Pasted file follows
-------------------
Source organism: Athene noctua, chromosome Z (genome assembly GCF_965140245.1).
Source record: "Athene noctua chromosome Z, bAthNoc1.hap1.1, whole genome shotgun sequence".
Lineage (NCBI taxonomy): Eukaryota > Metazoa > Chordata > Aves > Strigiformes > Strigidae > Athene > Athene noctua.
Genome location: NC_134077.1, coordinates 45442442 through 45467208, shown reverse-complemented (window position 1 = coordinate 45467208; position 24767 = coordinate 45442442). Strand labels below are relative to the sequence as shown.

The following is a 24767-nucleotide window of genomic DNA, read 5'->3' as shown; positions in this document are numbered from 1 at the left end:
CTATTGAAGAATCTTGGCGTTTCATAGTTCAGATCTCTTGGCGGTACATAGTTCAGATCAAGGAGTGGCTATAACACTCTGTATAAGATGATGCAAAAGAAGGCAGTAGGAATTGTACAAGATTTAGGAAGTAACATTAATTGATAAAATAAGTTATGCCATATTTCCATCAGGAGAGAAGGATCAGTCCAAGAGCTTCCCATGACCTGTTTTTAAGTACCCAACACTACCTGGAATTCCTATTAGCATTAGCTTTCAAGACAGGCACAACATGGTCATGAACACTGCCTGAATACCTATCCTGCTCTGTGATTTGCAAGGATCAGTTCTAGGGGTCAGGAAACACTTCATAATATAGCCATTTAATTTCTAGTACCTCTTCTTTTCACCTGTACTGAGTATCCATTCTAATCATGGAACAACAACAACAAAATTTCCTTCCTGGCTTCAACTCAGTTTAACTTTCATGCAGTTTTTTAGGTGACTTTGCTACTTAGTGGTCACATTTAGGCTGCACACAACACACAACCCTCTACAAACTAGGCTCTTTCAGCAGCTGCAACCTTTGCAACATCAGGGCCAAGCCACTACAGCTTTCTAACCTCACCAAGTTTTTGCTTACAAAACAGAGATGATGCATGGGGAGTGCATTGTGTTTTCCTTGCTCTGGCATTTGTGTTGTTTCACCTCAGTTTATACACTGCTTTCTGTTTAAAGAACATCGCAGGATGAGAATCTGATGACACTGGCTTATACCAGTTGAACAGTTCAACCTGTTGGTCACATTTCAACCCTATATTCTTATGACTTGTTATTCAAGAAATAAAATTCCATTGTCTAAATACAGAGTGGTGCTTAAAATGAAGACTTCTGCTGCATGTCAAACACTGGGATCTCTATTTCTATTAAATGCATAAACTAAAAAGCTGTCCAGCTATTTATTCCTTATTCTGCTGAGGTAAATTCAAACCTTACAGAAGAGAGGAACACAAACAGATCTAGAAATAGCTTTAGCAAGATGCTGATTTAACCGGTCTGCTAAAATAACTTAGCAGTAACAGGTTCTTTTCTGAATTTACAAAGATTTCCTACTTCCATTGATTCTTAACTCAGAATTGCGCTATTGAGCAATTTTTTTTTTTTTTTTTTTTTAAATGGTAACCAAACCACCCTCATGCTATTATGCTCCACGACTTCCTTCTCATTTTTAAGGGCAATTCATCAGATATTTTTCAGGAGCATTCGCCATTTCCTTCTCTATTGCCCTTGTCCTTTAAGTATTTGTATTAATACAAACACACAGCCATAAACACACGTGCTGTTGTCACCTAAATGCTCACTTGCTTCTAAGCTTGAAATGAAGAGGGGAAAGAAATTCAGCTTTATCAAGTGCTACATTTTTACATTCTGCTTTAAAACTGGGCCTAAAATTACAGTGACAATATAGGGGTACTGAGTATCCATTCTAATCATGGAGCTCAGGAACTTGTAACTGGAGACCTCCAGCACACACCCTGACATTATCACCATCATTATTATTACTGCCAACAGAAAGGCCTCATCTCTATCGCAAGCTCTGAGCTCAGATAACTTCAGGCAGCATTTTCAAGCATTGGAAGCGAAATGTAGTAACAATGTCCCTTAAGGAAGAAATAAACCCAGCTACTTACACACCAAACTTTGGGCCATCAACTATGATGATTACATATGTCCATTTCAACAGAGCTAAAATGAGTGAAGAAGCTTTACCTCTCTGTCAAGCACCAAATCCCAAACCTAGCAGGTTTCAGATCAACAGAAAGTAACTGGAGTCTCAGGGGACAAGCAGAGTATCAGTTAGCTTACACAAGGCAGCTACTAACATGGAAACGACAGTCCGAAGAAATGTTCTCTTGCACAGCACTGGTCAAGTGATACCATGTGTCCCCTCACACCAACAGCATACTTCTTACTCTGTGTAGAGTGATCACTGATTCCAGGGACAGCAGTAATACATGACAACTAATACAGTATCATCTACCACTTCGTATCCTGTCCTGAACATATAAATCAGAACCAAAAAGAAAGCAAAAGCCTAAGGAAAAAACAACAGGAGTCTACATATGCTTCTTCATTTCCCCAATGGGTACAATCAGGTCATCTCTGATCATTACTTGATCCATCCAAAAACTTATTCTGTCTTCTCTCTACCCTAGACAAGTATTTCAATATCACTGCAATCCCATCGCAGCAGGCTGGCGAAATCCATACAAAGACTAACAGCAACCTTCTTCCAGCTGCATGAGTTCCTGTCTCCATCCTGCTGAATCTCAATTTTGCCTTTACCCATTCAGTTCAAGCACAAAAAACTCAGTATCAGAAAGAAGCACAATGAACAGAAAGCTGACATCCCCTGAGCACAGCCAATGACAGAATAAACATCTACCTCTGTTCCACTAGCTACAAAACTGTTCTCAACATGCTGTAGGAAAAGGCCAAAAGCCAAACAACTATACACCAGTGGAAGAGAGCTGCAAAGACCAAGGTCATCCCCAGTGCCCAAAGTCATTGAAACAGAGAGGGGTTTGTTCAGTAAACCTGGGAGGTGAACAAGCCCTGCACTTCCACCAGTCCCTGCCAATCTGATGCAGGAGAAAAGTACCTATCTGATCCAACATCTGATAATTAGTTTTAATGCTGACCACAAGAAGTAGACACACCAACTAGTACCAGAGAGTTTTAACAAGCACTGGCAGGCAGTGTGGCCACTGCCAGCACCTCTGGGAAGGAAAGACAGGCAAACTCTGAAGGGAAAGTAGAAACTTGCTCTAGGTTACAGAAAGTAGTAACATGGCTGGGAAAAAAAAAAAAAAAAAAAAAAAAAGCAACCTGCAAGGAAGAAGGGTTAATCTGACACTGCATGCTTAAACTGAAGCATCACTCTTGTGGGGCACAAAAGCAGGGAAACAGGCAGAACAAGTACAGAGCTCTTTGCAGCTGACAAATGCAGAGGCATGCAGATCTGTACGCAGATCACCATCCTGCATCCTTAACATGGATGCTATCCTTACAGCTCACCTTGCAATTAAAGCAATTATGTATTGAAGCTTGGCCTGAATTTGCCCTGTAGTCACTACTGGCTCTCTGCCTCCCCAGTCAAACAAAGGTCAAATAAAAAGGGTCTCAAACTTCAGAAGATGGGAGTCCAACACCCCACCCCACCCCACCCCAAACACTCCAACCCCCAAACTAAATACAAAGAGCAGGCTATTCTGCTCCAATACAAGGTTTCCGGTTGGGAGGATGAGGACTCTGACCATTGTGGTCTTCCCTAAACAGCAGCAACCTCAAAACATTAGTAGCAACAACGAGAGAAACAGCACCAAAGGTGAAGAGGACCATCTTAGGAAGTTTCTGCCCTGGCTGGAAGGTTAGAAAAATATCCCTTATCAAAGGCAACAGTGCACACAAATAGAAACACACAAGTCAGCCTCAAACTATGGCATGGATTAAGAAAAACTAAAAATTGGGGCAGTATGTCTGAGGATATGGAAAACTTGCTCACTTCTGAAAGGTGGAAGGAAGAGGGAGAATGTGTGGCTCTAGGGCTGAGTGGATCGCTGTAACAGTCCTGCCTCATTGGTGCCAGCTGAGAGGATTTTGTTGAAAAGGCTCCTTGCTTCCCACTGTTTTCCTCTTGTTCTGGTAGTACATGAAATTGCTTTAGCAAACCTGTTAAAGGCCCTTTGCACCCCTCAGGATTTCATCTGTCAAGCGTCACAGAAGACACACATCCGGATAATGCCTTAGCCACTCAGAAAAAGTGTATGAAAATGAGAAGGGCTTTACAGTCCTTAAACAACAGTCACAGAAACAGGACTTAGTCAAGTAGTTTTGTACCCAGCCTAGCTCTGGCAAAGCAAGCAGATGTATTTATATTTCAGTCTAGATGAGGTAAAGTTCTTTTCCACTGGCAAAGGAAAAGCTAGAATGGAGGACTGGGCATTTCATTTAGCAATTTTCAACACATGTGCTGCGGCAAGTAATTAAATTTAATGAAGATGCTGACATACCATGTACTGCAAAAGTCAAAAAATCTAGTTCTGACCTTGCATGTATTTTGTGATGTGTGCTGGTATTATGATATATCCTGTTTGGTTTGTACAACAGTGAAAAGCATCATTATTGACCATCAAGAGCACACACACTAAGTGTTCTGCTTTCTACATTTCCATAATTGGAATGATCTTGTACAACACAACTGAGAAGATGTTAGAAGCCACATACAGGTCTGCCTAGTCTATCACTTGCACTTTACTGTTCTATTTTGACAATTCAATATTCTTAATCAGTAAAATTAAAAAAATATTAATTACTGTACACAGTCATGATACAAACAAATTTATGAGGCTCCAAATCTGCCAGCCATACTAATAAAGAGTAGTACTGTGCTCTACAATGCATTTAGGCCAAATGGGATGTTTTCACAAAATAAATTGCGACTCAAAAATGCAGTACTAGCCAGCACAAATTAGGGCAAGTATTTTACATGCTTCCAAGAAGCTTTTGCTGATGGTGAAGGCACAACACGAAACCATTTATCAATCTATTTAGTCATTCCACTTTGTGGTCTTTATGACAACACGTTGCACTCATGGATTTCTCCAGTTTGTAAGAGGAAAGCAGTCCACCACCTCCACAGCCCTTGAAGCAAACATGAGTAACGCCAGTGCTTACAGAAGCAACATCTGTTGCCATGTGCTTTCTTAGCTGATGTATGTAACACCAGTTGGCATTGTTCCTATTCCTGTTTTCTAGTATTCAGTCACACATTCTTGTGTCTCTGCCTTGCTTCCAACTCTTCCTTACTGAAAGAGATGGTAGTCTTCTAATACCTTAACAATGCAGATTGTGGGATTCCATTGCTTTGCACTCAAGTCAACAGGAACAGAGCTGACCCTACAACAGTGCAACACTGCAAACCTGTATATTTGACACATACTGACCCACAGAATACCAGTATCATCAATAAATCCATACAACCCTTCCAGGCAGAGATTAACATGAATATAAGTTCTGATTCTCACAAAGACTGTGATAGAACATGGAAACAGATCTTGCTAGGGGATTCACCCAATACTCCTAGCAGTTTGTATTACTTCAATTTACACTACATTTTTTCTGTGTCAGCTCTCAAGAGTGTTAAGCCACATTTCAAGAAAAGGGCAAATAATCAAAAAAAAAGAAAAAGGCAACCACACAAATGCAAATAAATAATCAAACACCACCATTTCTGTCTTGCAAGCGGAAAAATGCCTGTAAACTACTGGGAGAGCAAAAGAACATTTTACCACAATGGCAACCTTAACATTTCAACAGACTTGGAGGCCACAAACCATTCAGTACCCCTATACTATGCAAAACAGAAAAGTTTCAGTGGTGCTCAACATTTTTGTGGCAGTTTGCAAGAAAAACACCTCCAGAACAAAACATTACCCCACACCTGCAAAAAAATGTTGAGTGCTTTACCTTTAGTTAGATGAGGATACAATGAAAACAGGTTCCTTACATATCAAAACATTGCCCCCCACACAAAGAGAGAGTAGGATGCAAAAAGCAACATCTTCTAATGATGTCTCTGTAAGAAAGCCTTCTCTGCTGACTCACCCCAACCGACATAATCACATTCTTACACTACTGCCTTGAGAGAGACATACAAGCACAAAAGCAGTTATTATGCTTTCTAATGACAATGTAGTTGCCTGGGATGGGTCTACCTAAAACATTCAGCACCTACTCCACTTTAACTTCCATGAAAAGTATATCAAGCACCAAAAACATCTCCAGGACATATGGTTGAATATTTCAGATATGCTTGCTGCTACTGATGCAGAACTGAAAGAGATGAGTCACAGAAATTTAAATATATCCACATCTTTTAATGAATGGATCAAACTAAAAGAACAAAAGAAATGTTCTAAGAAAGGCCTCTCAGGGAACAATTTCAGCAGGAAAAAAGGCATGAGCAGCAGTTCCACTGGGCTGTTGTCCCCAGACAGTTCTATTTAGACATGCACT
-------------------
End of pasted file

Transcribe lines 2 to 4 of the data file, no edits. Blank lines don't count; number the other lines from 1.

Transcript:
Source record: "Athene noctua chromosome Z, bAthNoc1.hap1.1, whole genome shotgun sequence".
Lineage (NCBI taxonomy): Eukaryota > Metazoa > Chordata > Aves > Strigiformes > Strigidae > Athene > Athene noctua.
Genome location: NC_134077.1, coordinates 45442442 through 45467208, shown reverse-complemented (window position 1 = coordinate 45467208; position 24767 = coordinate 45442442). Strand labels below are relative to the sequence as shown.